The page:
Now there's a name from the late 80s, the forgotten masters of Shoegaze? AR Kane are a band I don't know very much about, unlike their namesakes the Kane Gang and even those actual Kane brothers Hue And Cry. Unfortunately , I now know why. Some bands should stick to releasing 'best of' compilations instead of reminding us how unspeakably pathetic they actually were and AR Kane, you are very near the top of that particular list. I had been sort of looking forward to hearing this, but when confronted by tracks with titles such as the genuinely worrying 'Sado Masochism Is A Must' and the frankly repulsive 'Sperm Travels Like A Juggernaut' I found myself unable to finish downloading the 26 tracks that make up AR Kane's complete singles output, and I make no apologies for this. They were signed to 4AD and did enjoy a sort of 'cool' reputation at one time but they'll probably wish they'd kept quiet about what they were up to in the late 80s after some people hear about this. Talk about scraping the barrel, OLI.
A second, superb release from Marry Waterson and Oliver Knight, following on swiftly from last year’s highly praised debut album, ‘The Days That Shaped Me’. Although very different from that first, introspectively personal and more traditionally ‘folk’ album, in terms of the eclectic musical styles covered and the character-based narratives of the songs, both albums have in common the same high quality of song-writing, singing and musicianship.
Despite having released their debut in 2011, Marry and Oliver are not newcomers, since, as son and daughter of the late, great Lal Waterson, and part of the wider Waterson / Carthy Family, which includes their aunt and uncle, Norma Waterson and Martin Carthy, and cousin, Eliza Carthy, both are accomplished performers and have already made significant contributions to Waterson/Carthy recordings and performances for several decades. Oliver Knight also made two acclaimed albums as part of a song writing partnership with his late mother and released his own solo album in 2002, featuring his sister as one of the guest vocalists.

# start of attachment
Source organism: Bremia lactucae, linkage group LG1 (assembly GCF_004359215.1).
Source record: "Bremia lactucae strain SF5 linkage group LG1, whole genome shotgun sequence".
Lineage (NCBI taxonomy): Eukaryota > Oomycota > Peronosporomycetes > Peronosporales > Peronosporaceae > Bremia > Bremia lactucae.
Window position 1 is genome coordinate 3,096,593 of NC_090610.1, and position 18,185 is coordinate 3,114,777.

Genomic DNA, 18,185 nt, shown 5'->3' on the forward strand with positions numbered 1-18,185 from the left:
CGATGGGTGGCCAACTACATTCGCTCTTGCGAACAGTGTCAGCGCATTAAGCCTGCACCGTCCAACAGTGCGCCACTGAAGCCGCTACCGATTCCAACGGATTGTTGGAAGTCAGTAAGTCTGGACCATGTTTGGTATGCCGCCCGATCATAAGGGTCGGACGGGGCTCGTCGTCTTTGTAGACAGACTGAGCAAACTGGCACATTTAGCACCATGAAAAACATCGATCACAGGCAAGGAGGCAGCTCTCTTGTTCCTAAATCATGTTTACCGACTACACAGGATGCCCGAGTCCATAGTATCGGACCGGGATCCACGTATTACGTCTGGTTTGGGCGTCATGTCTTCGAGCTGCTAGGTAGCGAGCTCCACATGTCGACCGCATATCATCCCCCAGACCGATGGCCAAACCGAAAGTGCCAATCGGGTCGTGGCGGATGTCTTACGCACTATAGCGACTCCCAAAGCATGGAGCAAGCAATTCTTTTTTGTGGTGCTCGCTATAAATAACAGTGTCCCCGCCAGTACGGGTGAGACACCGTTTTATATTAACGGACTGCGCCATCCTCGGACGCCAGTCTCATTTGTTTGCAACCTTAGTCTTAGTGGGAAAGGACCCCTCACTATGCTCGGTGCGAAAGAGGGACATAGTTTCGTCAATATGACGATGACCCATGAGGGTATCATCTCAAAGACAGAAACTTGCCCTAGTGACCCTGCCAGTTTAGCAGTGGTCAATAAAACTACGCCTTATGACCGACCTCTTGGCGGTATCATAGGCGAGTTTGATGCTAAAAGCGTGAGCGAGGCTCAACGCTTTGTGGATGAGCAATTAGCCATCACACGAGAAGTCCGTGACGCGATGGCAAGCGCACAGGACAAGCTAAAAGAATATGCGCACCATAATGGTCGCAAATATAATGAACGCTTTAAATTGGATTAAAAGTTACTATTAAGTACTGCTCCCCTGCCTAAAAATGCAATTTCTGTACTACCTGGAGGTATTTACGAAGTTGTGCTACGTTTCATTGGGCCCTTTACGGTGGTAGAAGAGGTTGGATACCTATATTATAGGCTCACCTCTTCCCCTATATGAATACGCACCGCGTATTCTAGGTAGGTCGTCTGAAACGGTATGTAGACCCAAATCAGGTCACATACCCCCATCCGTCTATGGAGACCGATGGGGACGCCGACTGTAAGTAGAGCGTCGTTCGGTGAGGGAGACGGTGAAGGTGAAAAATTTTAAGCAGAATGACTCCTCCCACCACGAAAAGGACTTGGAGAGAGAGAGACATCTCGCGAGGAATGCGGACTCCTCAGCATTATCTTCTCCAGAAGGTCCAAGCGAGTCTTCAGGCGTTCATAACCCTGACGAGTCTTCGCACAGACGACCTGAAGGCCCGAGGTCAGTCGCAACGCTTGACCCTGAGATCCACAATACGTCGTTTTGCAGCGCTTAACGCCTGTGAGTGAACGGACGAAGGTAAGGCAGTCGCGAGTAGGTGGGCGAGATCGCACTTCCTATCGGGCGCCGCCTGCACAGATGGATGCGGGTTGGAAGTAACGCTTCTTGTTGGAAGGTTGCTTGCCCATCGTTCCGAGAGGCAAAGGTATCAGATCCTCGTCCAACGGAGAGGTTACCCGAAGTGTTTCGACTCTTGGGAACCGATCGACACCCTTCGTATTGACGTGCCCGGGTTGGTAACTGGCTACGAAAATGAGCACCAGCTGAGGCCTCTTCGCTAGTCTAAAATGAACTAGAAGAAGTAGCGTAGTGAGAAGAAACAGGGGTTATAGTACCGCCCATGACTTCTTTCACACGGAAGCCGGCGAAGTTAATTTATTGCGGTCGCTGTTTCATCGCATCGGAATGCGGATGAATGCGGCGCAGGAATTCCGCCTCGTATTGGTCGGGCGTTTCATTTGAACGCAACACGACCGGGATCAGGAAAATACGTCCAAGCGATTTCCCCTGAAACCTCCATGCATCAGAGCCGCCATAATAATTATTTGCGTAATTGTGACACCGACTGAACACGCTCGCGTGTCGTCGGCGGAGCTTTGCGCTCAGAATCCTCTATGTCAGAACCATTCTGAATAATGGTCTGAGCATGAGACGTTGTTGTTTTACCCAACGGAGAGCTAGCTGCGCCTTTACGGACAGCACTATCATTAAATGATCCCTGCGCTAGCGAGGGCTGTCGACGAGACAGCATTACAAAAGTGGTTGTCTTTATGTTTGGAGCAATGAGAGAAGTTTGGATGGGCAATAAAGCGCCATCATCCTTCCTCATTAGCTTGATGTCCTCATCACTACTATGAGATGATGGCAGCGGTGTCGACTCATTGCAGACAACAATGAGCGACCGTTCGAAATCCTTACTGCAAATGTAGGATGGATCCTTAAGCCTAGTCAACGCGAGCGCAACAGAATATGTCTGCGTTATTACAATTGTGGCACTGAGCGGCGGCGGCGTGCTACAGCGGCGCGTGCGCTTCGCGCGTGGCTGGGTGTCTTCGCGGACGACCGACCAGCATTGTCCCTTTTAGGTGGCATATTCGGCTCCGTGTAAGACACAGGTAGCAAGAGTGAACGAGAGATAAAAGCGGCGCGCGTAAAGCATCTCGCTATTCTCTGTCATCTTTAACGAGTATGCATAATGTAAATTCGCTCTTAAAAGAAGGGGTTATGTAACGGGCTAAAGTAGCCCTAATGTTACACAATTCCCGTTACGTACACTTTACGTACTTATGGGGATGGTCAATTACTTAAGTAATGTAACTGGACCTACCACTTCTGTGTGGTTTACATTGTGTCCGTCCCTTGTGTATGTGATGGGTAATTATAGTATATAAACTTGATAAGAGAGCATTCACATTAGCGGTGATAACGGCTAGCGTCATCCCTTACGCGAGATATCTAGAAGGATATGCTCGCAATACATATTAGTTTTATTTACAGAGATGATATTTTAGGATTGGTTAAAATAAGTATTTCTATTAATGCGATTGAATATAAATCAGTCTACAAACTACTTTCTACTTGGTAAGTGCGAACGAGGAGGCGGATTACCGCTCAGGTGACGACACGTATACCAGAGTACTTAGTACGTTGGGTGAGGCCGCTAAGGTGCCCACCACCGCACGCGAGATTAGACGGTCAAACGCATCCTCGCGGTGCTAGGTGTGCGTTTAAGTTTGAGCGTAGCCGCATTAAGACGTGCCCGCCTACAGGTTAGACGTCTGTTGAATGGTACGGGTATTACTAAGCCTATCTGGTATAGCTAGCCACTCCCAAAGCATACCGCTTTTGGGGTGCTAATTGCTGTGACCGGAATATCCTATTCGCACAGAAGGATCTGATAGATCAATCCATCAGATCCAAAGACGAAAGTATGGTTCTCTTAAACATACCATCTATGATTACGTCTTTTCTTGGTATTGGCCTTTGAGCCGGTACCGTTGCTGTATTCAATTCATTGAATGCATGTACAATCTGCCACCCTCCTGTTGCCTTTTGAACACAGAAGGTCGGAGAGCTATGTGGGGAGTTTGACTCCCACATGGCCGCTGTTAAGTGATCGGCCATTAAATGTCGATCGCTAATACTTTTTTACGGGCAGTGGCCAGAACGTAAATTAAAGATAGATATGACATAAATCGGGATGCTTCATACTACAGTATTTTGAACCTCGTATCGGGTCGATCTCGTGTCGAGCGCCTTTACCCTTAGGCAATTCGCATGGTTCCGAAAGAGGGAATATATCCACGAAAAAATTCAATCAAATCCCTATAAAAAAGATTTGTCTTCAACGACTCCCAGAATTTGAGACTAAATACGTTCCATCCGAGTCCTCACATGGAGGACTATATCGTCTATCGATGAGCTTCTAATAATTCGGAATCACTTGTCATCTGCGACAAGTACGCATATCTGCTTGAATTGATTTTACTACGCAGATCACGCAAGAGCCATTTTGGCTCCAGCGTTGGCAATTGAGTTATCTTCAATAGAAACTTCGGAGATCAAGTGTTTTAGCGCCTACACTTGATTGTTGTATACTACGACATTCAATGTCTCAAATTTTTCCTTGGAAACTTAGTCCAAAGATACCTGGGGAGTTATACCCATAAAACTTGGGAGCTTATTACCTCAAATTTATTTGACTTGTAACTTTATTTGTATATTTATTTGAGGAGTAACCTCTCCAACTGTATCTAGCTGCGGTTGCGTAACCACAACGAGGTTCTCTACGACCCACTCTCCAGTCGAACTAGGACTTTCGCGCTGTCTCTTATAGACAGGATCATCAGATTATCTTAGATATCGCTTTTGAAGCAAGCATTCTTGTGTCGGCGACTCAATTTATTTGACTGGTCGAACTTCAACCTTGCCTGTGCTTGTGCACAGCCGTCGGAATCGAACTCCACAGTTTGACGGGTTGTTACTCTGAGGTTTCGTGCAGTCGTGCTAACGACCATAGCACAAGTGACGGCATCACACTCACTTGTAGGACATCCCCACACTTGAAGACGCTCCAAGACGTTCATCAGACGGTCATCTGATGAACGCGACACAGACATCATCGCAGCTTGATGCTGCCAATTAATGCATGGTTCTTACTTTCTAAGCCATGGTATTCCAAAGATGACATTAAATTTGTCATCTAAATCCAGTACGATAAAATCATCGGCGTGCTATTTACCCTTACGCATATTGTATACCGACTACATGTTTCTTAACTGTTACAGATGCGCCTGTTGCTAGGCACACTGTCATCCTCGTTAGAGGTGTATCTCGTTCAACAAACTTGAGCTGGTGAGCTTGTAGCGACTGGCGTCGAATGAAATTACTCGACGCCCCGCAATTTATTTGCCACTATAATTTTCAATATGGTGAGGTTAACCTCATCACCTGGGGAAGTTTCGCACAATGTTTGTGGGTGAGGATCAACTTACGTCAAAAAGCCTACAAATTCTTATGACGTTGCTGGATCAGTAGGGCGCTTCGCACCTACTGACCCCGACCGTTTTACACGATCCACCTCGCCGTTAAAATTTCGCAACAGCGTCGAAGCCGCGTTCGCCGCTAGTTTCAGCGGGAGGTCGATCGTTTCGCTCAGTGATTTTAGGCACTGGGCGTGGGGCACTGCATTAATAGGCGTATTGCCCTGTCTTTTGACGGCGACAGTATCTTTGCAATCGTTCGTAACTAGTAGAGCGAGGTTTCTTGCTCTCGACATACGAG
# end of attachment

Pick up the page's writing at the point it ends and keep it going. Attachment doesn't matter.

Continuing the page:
This new album assembles an array of musicians from The Athletes, The Imagined Village, Bellowhead and Show Of Hands; along with guest appearances on individual tracks from Martin Carthy, Eliza Carthy, and the acapella trio Coope, Boyes and Simpson. Collectively they deliver a diverse and finely crafted set of songs, populated with real, contemporary characters who share, as the album’s title suggests and Marry states in the press release, “ ... similar traits of concealment, deception and avoidance.”
While, after only a few listens, I already had a set of personal favourites, ‘Hidden’ is a complete album, with each song a jewel that sparkles on its own merits. This is an album that takes you on a journey, both lyrically and musically, and you just know that while it is very much a personal creation, these songs will be covered by other artists in the years to come. Meanwhile, I look forward to an opportunity to hear these songs performed live.
Opening with ‘I’m In A Mood’, a sort of mellow, late night, ‘one more whisky before bedtime’, melancholic track, awash with mellotron and subtle, tremolo guitar, the album picks up the pace with the ridiculously catchy, ragtime, cabaret sing-along of ‘Going, Going Gone’, with Eliza Carthy and Marry singing harmonies over jelly-roll piano and understated, emotive guitar from Oliver. If you get the chance, check out the idiosyncratically quirky animated video, made by Marry herself to accompany the song.
‘Gormandiser’, a song about one woman’s relationship with food, provides something of a showcase for Oliver’s guitar playing, in a sort of relaxed and fluid, J.J. Cale groove, with Reuben Taylor of The Athletes providing swelling organ accompaniment.